The Young Vic scored a critical hit last year with the Big Brecht Fest, a season of short plays that showcased unfamiliar facets of Marxism's favourite dramatist and proved it's occasionally possible to put "Brecht" and "knockabout fun" in the same sentence.
The theatre pulls all the stops out again with Richard Jones's wildly inventive production of a play that is usually called The Good Person of Szechuan, the person upgraded to soul in this robust new translation by David Harrower.
The main house is unrecognisable – spectacularly transformed with boarded walls into a Chinese cement factory that wraps round the audience who sit on plastic chairs. Given that this setting is peripheral in the play to the main dramatic action, it might seem an odd choice of environmental design but it powerfully contributes to the sense of jarring strangeness and dislocation that informs the proceedings.
In Brecht's "parable play", three gods descend to earth in search of a good human being. They award a sum of money to the prostitute Shen Te who is the only person prepared to offer them hospitality. She uses this windfall to buy a small tobacco shop and it's then that her troubles begin. Sponging freeloaders colonise her premises, here even bringing their piano and washing line, and take advantage of her good nature. She can only survive by creating and impersonating a male alter ego, the ruthless and exploitative Shui Ta.
Switching between these identities, Jane Horrocks brings a vivid and vital force to the idea of a personality that's painfully split because, according to Brecht, altruism cannot be sustained in a corrupt capitalist society without causing counterproductive consequences. As the Angel of the Slums, Horrocks is an eager, black-wigged waif with a North Country accent. As the Tobacco King who becomes a heroin dealer, she's a hard-eyed go-getter with a Southern snarl. Unable to stop loving the unemployed airman (John Marquez) despite the proof he's given to Shui Ta that he only wants her money, her Shen Teh is a poignantly divided figure. Once pregnant, though, she surrenders the remorseless values of her other self.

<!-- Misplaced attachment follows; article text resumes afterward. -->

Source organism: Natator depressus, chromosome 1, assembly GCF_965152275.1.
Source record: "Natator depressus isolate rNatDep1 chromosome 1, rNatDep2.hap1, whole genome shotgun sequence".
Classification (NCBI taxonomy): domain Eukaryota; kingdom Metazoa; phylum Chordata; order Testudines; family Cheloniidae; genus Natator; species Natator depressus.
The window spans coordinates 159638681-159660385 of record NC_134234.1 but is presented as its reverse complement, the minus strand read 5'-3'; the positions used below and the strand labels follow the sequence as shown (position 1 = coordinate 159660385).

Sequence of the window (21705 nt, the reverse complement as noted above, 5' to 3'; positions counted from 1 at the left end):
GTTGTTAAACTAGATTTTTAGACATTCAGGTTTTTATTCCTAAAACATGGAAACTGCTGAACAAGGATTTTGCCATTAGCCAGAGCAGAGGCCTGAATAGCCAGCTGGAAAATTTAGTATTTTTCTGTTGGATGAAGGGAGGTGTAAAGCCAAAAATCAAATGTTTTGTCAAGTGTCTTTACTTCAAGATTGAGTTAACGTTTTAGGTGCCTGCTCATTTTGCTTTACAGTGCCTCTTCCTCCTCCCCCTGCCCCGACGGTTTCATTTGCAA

The production has a grotesque comic energy; jabbing Weill-style music for the songs; droll visuals (the townsfolk spill out of metal locker-homes); and an incisive grasp of Brecht's message. It's a deliciously funny and apt touch that the gods are presented as a trio of pompously middle-class and complacent divinities. They are desperate to get back to heaven where their now discredited belief in abstract goodness will once again go unchallenged.Reuse content